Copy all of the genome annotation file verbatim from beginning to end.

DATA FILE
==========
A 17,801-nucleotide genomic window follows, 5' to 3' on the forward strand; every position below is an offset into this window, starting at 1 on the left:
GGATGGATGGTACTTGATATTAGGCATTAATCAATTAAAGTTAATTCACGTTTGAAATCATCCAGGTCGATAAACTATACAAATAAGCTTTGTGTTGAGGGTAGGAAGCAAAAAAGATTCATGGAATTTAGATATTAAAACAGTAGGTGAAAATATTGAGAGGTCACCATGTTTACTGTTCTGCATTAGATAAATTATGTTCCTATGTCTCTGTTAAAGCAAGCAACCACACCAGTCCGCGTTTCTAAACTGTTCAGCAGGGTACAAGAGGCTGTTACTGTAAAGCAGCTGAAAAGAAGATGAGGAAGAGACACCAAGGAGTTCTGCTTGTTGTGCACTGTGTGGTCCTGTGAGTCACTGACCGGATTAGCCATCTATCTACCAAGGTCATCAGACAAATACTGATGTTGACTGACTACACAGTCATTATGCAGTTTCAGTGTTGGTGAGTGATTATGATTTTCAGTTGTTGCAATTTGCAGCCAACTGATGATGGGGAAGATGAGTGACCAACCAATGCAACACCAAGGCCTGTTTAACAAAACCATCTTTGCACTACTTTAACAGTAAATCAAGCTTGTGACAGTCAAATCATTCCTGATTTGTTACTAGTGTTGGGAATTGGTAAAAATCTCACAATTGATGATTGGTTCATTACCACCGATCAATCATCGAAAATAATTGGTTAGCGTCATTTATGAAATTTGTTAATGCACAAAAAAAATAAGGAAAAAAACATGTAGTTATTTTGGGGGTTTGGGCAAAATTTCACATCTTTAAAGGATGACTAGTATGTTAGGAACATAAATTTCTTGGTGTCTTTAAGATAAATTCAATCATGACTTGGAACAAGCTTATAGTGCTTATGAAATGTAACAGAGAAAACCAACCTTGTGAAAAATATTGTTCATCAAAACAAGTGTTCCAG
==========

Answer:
A 17,801-nucleotide genomic window follows, 5' to 3' on the forward strand; every position below is an offset into this window, starting at 1 on the left:
GGATGGATGGTACTTGATATTAGGCATTAATCAATTAAAGTTAATTCACGTTTGAAATCATCCAGGTCGATAAACTATACAAATAAGCTTTGTGTTGAGGGTAGGAAGCAAAAAAGATTCATGGAATTTAGATATTAAAACAGTAGGTGAAAATATTGAGAGGTCACCATGTTTACTGTTCTGCATTAGATAAATTATGTTCCTATGTCTCTGTTAAAGCAAGCAACCACACCAGTCCGCGTTTCTAAACTGTTCAGCAGGGTACAAGAGGCTGTTACTGTAAAGCAGCTGAAAAGAAGATGAGGAAGAGACACCAAGGAGTTCTGCTTGTTGTGCACTGTGTGGTCCTGTGAGTCACTGACCGGATTAGCCATCTATCTACCAAGGTCATCAGACAAATACTGATGTTGACTGACTACACAGTCATTATGCAGTTTCAGTGTTGGTGAGTGATTATGATTTTCAGTTGTTGCAATTTGCAGCCAACTGATGATGGGGAAGATGAGTGACCAACCAATGCAACACCAAGGCCTGTTTAACAAAACCATCTTTGCACTACTTTAACAGTAAATCAAGCTTGTGACAGTCAAATCATTCCTGATTTGTTACTAGTGTTGGGAATTGGTAAAAATCTCACAATTGATGATTGGTTCATTACCACCGATCAATCATCGAAAATAATTGGTTAGCGTCATTTATGAAATTTGTTAATGCACAAAAAAAATAAGGAAAAAAACATGTAGTTATTTTGGGGGTTTGGGCAAAATTTCACATCTTTAAAGGATGACTAGTATGTTAGGAACATAAATTTCTTGGTGTCTTTAAGATAAATTCAATCATGACTTGGAACAAGCTTATAGTGCTTATGAAATGTAACAGAGAAAACCAACCTTGTGAAAAATATTGTTCATCAAAACAAGTGTTCCAG